I spent a lot of time talking to businesses in 2021. We had all the sorts of things that the civil service normally sets up, like engagement groups and meetings with the top six business organisations from time to time. I think that was useful, probably not so much to me, but as a way of exposing issues, getting people to follow up on things, getting certain civil servants to be seen as blessed to get on with issues subsequently. Actually my frustration, as probably a lot of ministers say, was just the amount of time you had to spend doing this sort of thing. It’s the dignified rather than the efficient bits of the role in that you have to do it, but it doesn’t really help.

TD: So would those conversations affect your policy decisions or was it more, as you say, a requirement, do you think?

LF: Somewhat. At the margin, probably, about prioritisation. More often on the opportunities side than the actual Brexit, post-Brexit process side. But not really, I would say, on the fundamentals of what we were trying to achieve.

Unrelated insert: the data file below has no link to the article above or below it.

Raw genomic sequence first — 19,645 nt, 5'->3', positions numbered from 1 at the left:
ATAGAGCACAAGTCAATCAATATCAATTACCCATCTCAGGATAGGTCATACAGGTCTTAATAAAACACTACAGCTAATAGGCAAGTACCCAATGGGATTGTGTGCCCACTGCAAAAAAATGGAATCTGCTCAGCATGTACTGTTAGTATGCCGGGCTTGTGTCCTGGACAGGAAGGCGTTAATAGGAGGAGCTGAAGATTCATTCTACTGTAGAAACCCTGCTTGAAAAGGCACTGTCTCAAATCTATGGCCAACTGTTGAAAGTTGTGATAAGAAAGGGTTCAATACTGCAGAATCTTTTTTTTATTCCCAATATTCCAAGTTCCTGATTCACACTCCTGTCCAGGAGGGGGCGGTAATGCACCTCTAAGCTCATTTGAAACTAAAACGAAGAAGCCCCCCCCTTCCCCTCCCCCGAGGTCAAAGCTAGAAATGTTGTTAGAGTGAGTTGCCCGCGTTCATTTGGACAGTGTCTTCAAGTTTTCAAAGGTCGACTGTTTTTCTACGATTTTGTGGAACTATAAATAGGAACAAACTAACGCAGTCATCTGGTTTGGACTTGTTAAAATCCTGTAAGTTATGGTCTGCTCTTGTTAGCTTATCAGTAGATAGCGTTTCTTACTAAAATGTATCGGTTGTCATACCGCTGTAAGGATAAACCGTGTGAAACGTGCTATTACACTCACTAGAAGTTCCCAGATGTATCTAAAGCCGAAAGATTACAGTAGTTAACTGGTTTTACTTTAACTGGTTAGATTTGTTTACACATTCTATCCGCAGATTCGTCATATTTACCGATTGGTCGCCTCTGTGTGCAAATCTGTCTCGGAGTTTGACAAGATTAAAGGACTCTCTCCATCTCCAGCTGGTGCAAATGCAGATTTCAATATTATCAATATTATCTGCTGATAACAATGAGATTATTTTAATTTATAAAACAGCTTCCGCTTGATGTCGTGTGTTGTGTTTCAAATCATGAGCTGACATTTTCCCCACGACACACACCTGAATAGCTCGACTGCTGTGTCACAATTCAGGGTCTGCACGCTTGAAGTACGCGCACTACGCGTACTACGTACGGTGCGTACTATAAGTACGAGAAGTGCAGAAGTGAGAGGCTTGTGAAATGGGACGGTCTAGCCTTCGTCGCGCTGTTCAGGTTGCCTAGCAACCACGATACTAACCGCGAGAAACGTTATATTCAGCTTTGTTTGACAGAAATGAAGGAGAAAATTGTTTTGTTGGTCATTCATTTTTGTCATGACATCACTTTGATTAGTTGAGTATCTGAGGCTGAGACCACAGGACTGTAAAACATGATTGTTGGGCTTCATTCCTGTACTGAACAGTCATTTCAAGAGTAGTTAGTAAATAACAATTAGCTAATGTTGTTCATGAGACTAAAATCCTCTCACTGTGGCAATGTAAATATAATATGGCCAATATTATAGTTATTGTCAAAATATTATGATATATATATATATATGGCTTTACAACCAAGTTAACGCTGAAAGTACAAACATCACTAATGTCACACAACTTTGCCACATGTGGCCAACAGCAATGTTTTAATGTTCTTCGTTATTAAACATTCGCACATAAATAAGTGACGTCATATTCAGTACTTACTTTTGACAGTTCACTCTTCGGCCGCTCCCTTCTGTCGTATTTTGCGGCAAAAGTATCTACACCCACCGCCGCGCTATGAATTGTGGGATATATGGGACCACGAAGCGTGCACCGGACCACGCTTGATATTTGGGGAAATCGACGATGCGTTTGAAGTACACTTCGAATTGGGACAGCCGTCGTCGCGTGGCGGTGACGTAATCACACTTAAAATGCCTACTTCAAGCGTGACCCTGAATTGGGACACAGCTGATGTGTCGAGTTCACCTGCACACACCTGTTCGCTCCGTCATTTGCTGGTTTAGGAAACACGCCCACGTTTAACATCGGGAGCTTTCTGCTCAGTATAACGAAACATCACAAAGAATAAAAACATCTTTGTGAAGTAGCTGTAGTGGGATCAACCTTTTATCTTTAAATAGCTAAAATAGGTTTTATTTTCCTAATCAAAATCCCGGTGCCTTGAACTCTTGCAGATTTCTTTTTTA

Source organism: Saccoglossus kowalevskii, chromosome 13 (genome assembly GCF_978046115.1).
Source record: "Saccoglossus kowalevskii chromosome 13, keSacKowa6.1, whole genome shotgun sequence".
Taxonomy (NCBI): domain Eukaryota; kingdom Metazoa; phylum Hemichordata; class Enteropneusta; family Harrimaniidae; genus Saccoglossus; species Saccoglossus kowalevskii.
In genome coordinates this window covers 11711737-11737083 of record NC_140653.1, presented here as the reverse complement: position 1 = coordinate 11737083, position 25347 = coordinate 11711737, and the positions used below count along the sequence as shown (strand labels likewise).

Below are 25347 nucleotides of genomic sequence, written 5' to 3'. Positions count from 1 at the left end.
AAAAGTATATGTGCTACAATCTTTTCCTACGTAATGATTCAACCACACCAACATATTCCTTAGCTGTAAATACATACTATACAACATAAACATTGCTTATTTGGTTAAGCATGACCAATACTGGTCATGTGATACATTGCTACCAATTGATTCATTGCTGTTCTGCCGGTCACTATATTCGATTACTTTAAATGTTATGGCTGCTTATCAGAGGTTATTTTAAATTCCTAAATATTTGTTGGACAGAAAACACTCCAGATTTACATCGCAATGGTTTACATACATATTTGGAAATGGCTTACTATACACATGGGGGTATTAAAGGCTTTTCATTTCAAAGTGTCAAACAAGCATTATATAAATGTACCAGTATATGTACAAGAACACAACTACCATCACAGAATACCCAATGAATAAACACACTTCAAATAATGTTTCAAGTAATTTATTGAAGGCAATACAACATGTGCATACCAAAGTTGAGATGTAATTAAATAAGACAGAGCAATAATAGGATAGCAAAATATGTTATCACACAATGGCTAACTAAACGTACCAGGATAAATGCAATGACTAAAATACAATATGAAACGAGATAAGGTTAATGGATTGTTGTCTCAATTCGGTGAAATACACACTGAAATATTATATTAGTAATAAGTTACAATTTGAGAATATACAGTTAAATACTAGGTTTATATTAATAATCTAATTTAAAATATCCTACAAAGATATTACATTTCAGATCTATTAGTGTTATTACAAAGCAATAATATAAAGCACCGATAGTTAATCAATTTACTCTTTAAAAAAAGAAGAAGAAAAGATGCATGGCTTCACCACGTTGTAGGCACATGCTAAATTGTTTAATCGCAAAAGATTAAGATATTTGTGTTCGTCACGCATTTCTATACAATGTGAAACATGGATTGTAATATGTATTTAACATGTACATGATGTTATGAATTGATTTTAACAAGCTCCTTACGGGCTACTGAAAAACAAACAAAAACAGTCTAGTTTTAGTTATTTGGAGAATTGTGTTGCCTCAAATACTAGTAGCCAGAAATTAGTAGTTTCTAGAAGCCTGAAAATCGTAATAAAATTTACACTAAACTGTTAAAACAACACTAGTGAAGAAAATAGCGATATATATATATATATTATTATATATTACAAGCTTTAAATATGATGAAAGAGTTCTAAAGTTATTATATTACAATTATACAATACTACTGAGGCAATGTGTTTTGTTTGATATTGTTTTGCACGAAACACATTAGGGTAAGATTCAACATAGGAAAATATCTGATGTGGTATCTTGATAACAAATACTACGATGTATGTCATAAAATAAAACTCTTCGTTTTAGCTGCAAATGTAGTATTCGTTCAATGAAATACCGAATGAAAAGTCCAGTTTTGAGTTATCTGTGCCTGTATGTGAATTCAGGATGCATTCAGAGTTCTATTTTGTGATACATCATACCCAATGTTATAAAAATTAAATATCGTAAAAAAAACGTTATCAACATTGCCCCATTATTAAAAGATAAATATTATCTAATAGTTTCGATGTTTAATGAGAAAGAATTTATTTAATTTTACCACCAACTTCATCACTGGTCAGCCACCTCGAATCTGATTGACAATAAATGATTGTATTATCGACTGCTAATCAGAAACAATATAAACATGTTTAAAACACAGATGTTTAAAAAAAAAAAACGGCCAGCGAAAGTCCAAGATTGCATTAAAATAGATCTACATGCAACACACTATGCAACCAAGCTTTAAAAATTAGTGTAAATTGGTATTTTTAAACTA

TD: You talked about how your power in this role came from your close relationship with the PM and your understanding of his priorities. How did you maintain that? On a practical side, what did that look like in your diary? Did you have regular meetings with him? Were you talking to him all the time?

"People forget about you in the Number 10 machine when you're not there"